Delta: 9 months after anti-open grazing law, herders attack farmers, cows graze openly

*Occupy part of Okpanam community; food scarcity looms as farmers stay home

IN defiance of the Anti-Open Grazing law passed September 2021 by the Delta State House of Assembly, herdsmen still shepherd their cows with irresponsible impunity, killing, maiming and attacking farmers, harvesting farm crops, especially cassava, and feeding their cows with the tubers at different communities in the state.   

At Okpanam community in Oshimili North local government area, Fulani natives recently appropriated a section of Obodogba land and gradually turning it into another settlement until the traditional ruler (Ugoani), HRM. Michael Ogbolu, raised the alarm and the state government intervened.

Penultimate Tuesday, June 28 at Akwukwu- Igbo, headquarters of Oshimili North, raging herdsmen broke into an enclosed land of 400-400 feet holding an uncompleted building, cassava farmland and other cash crops on Ogbe-Iyase farm road, belonging to Emma Amaize, Regional Editor, South-South, Vanguard Newspapers, dug up cassava and brazenly fed their cows.   

At Obiaruku community, armed and killer-herders had simply chased away farmers from their farms though different police squads had been deployed to the area, following increasing insolence of herders.

Deltans are bemused for when their hands-on governor, Senator Ifeanyi Okowa, signed the Delta State Livestock, Breeding, Rearing and Marketing Regulation Bill, 2021, known as Anti-Open Grazing  Bill into law September 30, 2021, farmers across the state heaved a sigh of relief.

To them, the state government took the bull by the horns to bring to fruition their  dream of going about their farming activities without having to contend with nefarious activities of marauding herdsmen.

Government had  as part of the requirements of the Anti-Open Grazing Law also taken a step further in  inaugurating a 19-member Livestock Management Committee  with the governor expressing optimism that the Committee would carry out its work in a manner that would be beneficial to the people of the state.

  However, nine months after the law was enacted,  supposed herdsmen brandishing AK 47 gun and dangerous weapons have continued to unleash terror on the people. Security agencies have their way of just labelling the killer-herders, who also rape women and kidnap residents as merely criminal elements, while the outrages continue.     

Nothing has changed

From Obiaruku, Abraka, Uwheru, Umuseti, Emu Iyesele, Ogbole Ogume, Obodougwa, Azunzue, Ndemili, Oliogo, Umusam to Akwukwu-Igbo, Isele-Azagba, Okpannam, Abavo, Agbarha-Oto and many other parts of the state, there have been tales of woes and anguish, with farmers being forced to abandon their farmlands for fear of being killed and maimed.

In February, this year, about five months after the law came into effect, a farmer identified as Mr. Okpako was killed at his farmland in Abraka community by suspected herdsmen, who buried him in a shallow grave. The deceased’s decomposing body was exhumed from the grave wrapped in a sack days after he went to the farm and didn’t return home.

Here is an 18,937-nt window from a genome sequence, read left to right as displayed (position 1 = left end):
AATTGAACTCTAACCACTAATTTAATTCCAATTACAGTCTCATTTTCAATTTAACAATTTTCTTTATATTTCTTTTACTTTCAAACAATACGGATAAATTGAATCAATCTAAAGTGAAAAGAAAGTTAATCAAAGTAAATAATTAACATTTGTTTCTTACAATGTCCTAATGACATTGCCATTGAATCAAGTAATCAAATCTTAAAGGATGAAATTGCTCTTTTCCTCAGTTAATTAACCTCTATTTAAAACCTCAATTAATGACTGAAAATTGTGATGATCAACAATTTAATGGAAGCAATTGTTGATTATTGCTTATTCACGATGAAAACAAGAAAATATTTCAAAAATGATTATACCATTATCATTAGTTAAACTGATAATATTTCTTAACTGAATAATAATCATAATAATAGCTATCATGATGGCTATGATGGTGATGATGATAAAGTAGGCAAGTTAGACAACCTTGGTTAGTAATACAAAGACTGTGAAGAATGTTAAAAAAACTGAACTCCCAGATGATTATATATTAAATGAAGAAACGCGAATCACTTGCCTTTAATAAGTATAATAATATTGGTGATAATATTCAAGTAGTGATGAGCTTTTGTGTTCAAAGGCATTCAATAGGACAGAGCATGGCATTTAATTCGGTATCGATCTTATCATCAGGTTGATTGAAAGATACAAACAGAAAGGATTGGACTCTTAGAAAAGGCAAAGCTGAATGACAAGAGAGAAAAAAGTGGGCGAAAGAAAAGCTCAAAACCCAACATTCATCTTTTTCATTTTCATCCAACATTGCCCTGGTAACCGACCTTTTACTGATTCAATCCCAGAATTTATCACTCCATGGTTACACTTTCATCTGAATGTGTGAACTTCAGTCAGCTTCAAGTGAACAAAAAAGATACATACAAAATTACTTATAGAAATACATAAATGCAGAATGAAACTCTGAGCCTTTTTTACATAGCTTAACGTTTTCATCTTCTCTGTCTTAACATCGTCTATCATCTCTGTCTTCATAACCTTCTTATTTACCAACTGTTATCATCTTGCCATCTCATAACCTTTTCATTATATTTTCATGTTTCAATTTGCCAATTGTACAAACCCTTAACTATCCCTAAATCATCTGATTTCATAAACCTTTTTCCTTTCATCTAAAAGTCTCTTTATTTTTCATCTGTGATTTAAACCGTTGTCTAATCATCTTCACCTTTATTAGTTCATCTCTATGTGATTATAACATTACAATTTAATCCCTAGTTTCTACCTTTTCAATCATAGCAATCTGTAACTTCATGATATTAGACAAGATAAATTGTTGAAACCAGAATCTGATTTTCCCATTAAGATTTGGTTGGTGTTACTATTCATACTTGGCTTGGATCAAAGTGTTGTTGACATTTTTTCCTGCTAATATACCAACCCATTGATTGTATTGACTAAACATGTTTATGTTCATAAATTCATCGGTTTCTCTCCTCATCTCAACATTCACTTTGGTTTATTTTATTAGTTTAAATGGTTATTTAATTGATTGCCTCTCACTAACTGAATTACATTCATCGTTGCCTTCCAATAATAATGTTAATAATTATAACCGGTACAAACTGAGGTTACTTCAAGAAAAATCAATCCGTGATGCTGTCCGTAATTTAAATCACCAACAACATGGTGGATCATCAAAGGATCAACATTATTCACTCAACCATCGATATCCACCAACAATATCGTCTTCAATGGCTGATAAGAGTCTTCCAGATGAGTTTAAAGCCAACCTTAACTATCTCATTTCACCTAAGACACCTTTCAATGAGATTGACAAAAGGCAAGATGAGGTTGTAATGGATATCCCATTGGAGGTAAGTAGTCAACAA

Earlier on December 4, 2021, the councilor representing ward 5 Ethiope East local government area Legislative Arm, Mr. Jude Adjekpovu, was reportedly shot by suspected herdsmen, who had attempted to kidnap him along Eku Road. He was on  his way to Abraka and died 12 days later at a hospital where he was receiving treatment.

Only on June 6 at Obiaruku, Ukwuani local government area, 52-year- old- hunter, Mr. Ezubuchi was reportedly shot dead by herdsmen in the bush, it was learned that the deceased was hunting in the bush in the night when alleged herdsmen shot him dead.

Mudiaga-Odje fumes over nonchalant execution   

Constitutional lawyer, Dr. Akpor Mudiaga-Odje, said; “There lies the mirage of enforcement of laws in Nigeria. The executive implements the law under section 5 of the Constitution of 1999 as amended.  It is another conundrum. Do we have the political will and stout guts required to enforce the anti-open grazing law?

“Indeed, not only Okpanam, but my maternal extraction in Uwheru, Ughelli North local government area has been under siege for years now yet not one of the herdsmen has been arrested let alone prosecuted. 

“So it really boils down to the government taking the bold initiative to enforce the law and protect us from these rude and crude intruders and invaders of our farms, lands, settlements and our people. 

“Remember, elections are around the corner, so government may become diplomatic and lethargic on this one as sadly expected,” he said.

Cattle still constitute nuisance — Idi

Reacting to the development, an indigene of Usieh, Ndokwa local government area, Mr. Presley Idi, blamed the continuous attack on farmers by herdsmen in the state on the lackadaisical attitude of the state government towards the implementation of the anti-open grazing law.